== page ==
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Title: By the community, for the community : an investigation of participatory video with Karrayyu Oromo pastoralists, Ethiopia
Author: Cullen, Beth Selina
Awarding Body: Durham University
Current Institution: Durham University
Date of Award: 2011
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This thesis aims to investigate the potential of Participatory Video (PV) as a method for facilitating collaborative research; and, by this methodology, produce an ethnographic description of Karrayyu Oromo community, lifestyle and culture which is accessible by and useful for community members, as well as researchers. The Karrayyu are one of the last Oromo groups to practice pastoralism and Oromo traditions such as the Gadaa system and Waaqeffata, the Oromo religion. However, they are struggling due to a range of pressures, including the recent introduction of a large scale irrigation scheme which aims to convert them from pastoralism to agriculture. This thesis attempts to document aspects of Karrayyu culture and way of life, as well as attitudes towards the transition from pastoralism to agriculture. The overall research approach falls under collaborative anthropology. Community members were involved throughout, from designing research questions and areas of inquiry, to gathering data and analysis. Although I specified a methodological approach I did not define the research area or specific research questions. Video was used as a tool to engage participants as co-creators of knowledge, thus shifting the power dynamics of knowledge creation away from purely researcher driven enquiry. Throughout this thesis I merge ideas taken from collaborative ethnography, engaged anthropology and participatory research in order to provide a theoretical background for the study of PV. This research seeks to generate a more in-depth, critical and reflexive understanding of PV as a research tool. The thesis explores PV as a method and its potential uses for anthropological research. I focus on power dynamics and representation, PV and indigenous knowledge, PV and vertical communication, and PV as a form of cultural brokerage. I argue that PV answers calls for collaborative forms of research and offers opportunities for a new form of “engaged” anthropology, whilst also acknowledging the challenges raised by the use of PV. As well as investigating the use of PV, this research aims to make a positive contribution to the Karrayyu community. PV enabled participants to convey their reality as they see it, which was particularly important for members of a marginalised group who have been denied opportunities to represent their culture and history, and who currently have little influence over the policies that affect them. The thesis explores issues of representation, attempts to address access to and ownership of knowledge, and raises questions about the relevance and application of research for indigenous groups like the Karrayyu.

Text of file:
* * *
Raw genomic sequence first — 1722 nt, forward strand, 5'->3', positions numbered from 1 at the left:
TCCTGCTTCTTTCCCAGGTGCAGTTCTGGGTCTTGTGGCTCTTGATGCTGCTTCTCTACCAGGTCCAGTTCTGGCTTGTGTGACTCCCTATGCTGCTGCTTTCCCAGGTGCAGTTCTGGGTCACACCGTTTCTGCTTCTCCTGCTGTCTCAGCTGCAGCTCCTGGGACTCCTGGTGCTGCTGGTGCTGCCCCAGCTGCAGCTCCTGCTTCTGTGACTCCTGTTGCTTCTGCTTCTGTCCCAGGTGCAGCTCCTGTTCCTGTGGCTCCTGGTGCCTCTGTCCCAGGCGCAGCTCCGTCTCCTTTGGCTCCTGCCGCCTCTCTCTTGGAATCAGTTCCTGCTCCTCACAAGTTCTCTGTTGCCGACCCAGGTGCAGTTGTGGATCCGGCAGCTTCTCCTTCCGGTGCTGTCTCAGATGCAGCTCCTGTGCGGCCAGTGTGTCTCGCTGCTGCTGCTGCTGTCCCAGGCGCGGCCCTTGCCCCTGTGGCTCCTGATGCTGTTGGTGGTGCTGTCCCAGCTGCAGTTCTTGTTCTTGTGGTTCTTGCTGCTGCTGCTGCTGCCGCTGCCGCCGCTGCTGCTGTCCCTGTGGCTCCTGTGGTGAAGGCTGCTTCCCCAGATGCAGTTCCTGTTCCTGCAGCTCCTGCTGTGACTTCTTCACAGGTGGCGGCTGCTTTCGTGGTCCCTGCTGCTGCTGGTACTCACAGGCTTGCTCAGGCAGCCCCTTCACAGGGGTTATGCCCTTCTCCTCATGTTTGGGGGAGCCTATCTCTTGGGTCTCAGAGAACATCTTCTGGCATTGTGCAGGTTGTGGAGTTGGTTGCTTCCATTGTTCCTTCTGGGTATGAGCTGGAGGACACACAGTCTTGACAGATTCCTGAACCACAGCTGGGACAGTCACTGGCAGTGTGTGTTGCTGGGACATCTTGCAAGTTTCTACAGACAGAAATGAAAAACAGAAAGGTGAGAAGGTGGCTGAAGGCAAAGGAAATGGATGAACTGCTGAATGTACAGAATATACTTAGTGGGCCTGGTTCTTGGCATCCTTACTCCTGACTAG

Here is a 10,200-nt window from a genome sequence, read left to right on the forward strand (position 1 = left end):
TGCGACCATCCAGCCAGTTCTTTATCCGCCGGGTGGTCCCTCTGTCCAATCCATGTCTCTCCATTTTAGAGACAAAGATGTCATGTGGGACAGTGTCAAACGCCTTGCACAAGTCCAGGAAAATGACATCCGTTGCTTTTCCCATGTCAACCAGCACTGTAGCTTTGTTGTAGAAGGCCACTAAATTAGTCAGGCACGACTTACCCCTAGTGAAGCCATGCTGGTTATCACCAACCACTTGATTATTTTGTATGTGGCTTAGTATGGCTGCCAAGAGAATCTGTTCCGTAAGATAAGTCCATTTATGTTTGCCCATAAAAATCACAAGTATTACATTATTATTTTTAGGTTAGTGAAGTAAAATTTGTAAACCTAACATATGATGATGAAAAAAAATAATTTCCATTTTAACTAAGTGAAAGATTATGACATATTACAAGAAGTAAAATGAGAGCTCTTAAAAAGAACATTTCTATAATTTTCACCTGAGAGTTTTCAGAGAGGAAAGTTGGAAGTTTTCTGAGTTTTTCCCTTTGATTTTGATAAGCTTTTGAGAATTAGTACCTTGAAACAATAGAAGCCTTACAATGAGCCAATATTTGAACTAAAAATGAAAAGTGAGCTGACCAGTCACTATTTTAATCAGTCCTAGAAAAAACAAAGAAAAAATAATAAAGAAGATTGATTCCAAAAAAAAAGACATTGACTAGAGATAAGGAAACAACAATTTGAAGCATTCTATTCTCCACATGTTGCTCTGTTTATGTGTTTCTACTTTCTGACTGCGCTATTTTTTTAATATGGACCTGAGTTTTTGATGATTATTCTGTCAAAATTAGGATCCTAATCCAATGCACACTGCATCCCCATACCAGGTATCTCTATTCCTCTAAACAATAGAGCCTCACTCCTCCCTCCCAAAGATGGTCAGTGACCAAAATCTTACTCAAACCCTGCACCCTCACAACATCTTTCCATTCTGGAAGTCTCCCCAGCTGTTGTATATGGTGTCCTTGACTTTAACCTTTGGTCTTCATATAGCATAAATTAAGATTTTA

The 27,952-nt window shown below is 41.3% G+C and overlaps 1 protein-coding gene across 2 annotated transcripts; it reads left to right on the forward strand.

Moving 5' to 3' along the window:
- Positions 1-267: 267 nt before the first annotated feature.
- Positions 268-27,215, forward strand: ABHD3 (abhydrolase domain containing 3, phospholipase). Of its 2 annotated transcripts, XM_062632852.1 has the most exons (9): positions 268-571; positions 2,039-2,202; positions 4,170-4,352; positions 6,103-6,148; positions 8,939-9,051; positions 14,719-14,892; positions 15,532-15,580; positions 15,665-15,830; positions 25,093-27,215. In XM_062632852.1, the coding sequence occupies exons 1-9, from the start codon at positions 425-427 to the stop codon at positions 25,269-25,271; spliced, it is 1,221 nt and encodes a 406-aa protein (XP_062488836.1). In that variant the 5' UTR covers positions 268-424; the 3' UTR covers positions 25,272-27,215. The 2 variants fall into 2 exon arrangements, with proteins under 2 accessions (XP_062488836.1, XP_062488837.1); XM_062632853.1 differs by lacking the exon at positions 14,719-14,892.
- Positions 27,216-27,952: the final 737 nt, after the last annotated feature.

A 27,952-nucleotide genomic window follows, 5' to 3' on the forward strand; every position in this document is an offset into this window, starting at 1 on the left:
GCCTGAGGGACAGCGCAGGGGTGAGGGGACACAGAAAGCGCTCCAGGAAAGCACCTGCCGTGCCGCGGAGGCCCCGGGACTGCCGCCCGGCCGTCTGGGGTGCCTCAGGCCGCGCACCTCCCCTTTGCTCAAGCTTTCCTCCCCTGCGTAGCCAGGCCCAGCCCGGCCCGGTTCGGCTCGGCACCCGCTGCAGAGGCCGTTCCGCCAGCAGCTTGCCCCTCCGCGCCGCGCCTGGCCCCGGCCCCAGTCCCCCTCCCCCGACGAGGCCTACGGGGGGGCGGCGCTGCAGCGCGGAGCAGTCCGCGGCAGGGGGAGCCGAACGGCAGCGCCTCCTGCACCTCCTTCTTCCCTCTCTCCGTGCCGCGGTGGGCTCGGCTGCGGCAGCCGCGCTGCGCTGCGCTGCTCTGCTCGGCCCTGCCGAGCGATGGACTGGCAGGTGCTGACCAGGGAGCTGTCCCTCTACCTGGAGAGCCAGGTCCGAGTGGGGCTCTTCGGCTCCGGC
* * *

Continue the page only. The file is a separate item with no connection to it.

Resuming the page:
Supervisor: Not available Sponsor: Not available
Qualification Name: Thesis (Ph.D.) Qualification Level: Doctoral
EThOS ID:  DOI: Not available